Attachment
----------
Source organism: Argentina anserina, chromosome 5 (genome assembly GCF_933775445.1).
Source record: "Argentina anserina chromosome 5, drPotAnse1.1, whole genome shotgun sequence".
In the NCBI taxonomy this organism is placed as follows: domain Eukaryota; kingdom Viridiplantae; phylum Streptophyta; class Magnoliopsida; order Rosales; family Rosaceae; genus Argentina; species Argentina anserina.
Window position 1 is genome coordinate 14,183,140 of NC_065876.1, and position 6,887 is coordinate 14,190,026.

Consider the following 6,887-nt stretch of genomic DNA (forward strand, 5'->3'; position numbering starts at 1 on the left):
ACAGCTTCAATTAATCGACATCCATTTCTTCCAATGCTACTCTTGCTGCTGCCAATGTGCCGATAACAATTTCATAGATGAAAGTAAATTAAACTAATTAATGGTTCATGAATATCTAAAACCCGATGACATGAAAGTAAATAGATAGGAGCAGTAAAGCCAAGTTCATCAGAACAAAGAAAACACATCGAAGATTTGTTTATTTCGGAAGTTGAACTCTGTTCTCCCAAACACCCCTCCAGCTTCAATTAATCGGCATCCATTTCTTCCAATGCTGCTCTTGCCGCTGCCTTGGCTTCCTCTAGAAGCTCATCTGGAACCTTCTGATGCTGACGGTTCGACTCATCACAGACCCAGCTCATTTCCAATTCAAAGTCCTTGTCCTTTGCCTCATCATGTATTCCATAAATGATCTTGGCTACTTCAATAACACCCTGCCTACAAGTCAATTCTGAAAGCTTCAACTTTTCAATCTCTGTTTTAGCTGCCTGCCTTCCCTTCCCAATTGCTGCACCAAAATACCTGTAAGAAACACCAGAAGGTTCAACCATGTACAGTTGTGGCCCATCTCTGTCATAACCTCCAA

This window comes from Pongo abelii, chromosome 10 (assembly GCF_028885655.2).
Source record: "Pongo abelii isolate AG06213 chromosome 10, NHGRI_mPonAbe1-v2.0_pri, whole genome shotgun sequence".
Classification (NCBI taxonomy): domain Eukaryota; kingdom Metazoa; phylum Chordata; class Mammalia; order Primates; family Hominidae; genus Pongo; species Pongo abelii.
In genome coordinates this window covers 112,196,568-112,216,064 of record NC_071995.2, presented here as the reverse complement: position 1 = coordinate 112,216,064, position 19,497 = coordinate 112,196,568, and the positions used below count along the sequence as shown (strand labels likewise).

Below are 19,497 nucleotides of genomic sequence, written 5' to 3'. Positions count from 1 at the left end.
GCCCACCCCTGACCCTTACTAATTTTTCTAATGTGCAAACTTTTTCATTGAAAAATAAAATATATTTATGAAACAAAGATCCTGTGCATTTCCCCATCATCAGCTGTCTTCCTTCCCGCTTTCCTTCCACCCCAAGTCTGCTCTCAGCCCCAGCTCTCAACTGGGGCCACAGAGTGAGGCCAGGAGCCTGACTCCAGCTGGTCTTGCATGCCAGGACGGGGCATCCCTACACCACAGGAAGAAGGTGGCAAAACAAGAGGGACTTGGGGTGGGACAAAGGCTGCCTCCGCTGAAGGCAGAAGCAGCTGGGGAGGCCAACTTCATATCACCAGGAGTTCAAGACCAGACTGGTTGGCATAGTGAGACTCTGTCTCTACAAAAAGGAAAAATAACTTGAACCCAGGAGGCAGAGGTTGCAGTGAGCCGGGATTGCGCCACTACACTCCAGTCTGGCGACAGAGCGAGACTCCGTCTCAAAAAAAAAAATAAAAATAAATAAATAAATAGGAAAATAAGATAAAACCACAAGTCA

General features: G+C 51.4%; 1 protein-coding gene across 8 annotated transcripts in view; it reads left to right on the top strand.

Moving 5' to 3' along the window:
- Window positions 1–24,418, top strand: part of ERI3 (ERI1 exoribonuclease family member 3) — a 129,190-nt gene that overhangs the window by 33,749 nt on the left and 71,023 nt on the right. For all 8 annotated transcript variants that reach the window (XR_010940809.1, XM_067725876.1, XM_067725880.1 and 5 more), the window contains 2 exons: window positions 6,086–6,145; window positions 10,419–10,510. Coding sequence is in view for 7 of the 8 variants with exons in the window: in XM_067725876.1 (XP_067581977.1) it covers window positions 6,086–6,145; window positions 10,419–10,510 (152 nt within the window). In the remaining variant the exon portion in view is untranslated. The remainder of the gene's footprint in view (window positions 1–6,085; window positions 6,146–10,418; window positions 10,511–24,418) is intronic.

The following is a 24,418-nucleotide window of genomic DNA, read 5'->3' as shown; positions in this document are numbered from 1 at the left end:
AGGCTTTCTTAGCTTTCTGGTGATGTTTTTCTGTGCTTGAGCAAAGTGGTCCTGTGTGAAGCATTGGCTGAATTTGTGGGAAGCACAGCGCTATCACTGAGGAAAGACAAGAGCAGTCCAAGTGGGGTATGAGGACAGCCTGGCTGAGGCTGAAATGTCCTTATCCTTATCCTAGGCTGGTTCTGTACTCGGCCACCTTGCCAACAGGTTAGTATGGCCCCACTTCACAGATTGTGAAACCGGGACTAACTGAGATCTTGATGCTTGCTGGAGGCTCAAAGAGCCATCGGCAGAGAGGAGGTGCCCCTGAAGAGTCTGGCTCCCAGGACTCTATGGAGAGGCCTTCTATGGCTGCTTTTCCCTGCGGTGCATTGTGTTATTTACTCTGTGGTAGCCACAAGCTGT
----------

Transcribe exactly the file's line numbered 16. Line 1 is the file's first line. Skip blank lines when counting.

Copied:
The following is a 24,418-nucleotide window of genomic DNA, read 5'->3' as shown; positions in this document are numbered from 1 at the left end: